A Hobart teenage girl who died after contracting meningococcal disease had missed school the day vaccines for the bacteria were administered.
A Tasmanian teenager who died after contracting meningococcal disease had missed school the day vaccines for the bacteria were administered.
Hobart's Sarah Rose Beltz, 16, died from septic shock after contracting the disease in July 2018.
She had been absent from school in March when vaccines were administered, a coroner noted on Tuesday.
"Had she (received the vaccine) then undoubtedly it would have saved her life," coroner Simon Cooper found.
Once she fell seriously ill, it took just hours before she died.
"Nothing could be done for Sarah and she passed away within a very short time,' Mr Cooper said.
The bacterial disease is transmitted via mucus and can live harmlessly in the human throat and nose, with many people carrying the bacteria without becoming ill.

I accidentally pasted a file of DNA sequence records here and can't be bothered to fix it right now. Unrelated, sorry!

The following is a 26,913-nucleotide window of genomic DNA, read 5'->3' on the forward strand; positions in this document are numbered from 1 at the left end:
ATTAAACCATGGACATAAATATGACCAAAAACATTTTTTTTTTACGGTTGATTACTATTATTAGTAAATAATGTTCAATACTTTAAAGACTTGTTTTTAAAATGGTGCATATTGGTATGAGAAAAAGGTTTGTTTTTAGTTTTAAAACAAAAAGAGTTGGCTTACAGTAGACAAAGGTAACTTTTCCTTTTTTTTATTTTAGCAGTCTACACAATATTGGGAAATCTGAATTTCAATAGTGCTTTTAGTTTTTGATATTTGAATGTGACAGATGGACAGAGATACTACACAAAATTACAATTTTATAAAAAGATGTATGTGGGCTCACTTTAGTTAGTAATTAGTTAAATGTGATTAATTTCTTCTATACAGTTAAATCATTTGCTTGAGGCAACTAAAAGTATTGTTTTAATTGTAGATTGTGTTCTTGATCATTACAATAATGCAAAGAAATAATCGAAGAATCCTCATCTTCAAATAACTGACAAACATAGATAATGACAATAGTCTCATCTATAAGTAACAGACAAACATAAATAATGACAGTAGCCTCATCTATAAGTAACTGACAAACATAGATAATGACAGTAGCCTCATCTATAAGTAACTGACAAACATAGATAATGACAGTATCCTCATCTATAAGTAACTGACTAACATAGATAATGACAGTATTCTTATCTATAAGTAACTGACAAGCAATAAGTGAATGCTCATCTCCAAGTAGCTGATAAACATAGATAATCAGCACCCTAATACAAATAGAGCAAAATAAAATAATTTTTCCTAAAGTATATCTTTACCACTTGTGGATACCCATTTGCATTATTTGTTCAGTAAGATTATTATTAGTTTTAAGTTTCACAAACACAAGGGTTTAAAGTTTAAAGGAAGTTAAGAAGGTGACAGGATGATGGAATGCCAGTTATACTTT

But young people who develop it can become extremely unwell and quickly die.
After Sarah's death the Tasmanian government introduced free immunisation against meningococcal strains A, C, W and Y for anyone born after August 1, 1997.
It replaced a program of free vaccines against the W strain only.
The coroner recommended the program be extended to include the meningococcal B strain vaccine.